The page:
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Indian Army Commandos Kills Five Rebels Inside Myanmar Territory

The rebels belonged to the National Socialist Council of Nagaland-Khaplang (NSCN – K), an insurgent group that operates mainly in North East India with minor activities in Myanmar. The Indian government has deemed the outfit an "extortion group" operating out of Myanmar.

New Delhi (Sputnik) — In a major cross-border operation, Indian Army commandos have ambushed a camp in Myanmar belonging to the outlawed NSCN-K inflicting heavy casualties upon the rebels.

According to sources, at least five Naga rebels died in the operation conducted on Wednesday near pillar 151 on the India-Myanmar border across Nagaland's Mon district. Indian commandos crossed the border and destroyed the camp situated three kilometers away from the border, according to the IANS.

READ MORE: Indian Gov't Ready to Engage in Conflict Resolution Dialogue With Leftist Rebels

"A team of 12 Para Commandos attacked a check post of the NSCN-K (National Socialist Council of Nagaland-Khaplang) situated in the vicinity of its Shwelo camp inside Myanmar on Wednesday. The gunfight continued for half hour," an army official told IANS.

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NSCN-K's spokesperson, Isak Sumi, has confirmed the fight but refuted the Indian Army's claim that they had eliminated many rebels.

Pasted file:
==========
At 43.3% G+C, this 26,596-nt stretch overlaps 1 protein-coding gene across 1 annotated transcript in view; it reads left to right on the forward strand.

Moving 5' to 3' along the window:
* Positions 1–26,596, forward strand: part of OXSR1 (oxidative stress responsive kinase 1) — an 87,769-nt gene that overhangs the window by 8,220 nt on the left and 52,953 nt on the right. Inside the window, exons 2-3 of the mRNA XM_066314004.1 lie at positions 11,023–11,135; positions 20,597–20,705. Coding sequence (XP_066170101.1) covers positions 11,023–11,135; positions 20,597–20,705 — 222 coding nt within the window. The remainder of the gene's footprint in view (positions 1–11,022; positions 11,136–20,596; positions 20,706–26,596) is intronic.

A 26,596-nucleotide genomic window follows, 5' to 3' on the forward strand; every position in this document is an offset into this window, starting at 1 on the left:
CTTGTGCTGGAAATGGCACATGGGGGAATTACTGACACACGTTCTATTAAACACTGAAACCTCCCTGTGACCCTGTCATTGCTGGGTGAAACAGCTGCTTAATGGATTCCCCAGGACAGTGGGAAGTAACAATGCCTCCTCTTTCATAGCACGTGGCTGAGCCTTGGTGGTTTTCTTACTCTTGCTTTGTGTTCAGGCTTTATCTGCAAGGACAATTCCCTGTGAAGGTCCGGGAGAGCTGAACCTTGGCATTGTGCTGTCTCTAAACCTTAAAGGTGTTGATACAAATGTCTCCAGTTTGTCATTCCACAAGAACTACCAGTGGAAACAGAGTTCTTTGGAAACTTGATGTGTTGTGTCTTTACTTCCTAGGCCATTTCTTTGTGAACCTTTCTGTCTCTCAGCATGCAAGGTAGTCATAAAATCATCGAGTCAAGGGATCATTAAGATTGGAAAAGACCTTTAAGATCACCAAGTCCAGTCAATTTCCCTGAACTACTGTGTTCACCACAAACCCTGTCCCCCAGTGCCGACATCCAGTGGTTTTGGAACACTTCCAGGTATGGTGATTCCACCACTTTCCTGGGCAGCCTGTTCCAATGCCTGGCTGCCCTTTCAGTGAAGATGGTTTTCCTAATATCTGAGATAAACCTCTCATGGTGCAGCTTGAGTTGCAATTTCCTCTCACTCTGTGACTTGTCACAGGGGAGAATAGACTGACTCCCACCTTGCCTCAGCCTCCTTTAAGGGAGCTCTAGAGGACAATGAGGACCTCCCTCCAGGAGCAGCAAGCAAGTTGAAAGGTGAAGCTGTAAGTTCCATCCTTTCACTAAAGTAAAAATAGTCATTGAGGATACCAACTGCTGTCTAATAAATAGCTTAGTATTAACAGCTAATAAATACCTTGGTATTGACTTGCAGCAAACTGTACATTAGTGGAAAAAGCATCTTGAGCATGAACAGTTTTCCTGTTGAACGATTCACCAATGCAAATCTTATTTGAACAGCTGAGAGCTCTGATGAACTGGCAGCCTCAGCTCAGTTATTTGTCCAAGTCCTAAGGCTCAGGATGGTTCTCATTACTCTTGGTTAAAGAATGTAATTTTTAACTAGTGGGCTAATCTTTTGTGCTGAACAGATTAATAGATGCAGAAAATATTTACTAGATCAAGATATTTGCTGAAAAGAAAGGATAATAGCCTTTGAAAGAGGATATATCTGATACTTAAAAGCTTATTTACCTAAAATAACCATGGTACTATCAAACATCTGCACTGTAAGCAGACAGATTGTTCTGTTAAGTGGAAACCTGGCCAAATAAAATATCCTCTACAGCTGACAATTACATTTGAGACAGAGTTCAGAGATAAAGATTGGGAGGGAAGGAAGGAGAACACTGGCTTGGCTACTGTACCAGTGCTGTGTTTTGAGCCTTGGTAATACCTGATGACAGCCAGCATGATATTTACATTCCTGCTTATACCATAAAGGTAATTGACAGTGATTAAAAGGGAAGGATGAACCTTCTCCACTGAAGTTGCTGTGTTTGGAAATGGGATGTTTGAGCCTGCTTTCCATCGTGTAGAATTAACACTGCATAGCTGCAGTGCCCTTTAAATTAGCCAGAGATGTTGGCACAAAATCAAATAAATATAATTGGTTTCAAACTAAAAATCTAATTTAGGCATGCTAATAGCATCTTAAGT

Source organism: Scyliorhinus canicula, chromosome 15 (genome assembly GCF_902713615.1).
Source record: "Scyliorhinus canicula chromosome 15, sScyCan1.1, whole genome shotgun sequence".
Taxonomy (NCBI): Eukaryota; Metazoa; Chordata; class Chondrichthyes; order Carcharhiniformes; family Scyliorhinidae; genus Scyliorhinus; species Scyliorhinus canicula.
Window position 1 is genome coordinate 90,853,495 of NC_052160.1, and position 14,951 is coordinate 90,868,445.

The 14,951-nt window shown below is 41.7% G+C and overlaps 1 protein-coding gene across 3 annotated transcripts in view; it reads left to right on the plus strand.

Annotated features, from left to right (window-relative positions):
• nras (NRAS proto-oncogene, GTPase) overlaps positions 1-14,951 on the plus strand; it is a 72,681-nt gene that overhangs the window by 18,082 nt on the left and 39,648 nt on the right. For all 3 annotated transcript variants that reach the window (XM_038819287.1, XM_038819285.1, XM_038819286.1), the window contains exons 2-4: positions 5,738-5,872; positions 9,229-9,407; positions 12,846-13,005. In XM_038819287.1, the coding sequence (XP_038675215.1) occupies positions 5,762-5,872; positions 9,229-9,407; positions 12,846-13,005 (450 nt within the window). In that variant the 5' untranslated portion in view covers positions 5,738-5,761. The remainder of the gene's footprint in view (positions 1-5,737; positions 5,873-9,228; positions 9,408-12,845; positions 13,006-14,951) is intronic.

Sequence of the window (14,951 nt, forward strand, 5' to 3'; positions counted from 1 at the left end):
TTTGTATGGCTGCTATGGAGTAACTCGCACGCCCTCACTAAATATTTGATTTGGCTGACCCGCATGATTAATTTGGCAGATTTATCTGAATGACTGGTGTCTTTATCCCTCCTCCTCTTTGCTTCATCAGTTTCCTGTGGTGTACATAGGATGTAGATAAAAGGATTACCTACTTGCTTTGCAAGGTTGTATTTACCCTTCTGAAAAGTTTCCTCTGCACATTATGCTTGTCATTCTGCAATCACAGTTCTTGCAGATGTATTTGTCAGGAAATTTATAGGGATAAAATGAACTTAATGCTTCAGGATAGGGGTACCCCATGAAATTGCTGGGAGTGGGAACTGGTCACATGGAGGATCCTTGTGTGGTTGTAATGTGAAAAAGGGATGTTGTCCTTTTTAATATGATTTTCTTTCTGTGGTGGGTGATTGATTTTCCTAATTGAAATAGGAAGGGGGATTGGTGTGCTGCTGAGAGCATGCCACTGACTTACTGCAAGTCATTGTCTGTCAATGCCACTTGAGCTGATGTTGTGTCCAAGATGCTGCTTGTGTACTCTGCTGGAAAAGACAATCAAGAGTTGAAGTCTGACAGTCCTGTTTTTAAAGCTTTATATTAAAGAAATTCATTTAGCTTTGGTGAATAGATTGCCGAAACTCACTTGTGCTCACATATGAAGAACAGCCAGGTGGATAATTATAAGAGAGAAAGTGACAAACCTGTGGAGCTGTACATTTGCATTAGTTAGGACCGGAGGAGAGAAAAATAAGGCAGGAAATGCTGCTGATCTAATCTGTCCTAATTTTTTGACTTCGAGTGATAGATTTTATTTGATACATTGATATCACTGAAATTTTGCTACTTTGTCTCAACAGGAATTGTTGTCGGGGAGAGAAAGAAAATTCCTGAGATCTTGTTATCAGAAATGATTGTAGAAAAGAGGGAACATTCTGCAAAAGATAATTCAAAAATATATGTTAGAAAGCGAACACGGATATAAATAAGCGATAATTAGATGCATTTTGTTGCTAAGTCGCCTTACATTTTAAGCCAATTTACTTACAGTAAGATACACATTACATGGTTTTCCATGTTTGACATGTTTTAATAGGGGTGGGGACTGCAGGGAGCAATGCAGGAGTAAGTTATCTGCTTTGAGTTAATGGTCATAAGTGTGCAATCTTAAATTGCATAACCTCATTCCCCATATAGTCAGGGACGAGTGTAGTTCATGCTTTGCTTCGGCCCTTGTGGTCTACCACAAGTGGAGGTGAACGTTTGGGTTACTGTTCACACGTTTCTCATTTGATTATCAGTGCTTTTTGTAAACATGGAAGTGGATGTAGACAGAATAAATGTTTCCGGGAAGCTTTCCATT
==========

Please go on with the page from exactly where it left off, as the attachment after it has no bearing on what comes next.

"The Indian Army in huge number crossed Chenmoh village and arrived at the international boundary some kilometers away from the Naga Army forward post and on realization that their presence has already been detected they resorted to blank firings randomly for several minutes to which the Naga Army responded and prevented any further advance," Isak Sumi wrote on his Facebook page.

Earlier this month, the outfit had killed three army personnel and injured many during an ambush in North East India. On Thursday, two soldiers from the 7th Assam Rifles suffered minor splinter injury when an IED explosion took place in between Ngoromi under Kiphire district and Akhegwo under Meluri sub-division (Phek district).

The Naga groups had launched a violent revolution just after India's independence from the British rule demanding a separate state called Greater Nagaland by restructuring the boundary of four northeastern states of India and parts of Myanmar that have a Naga population.

READ MORE: Indian Army Strikes Naga Insurgents Along Myanmar Border

In 1997, the Naga insurgents signed a ceasefire agreement with the government but the groups splintered with a section led by SS Khaplang choosing to opt out of the ceasefire agreement and continuing the armed struggle in 2015, thus derailing the peace process. Subsequently, the Indian government termed NSCN-K as an extortion group which operates from Myanmar and has nothing to do with Naga issues and had since started military action against the group.

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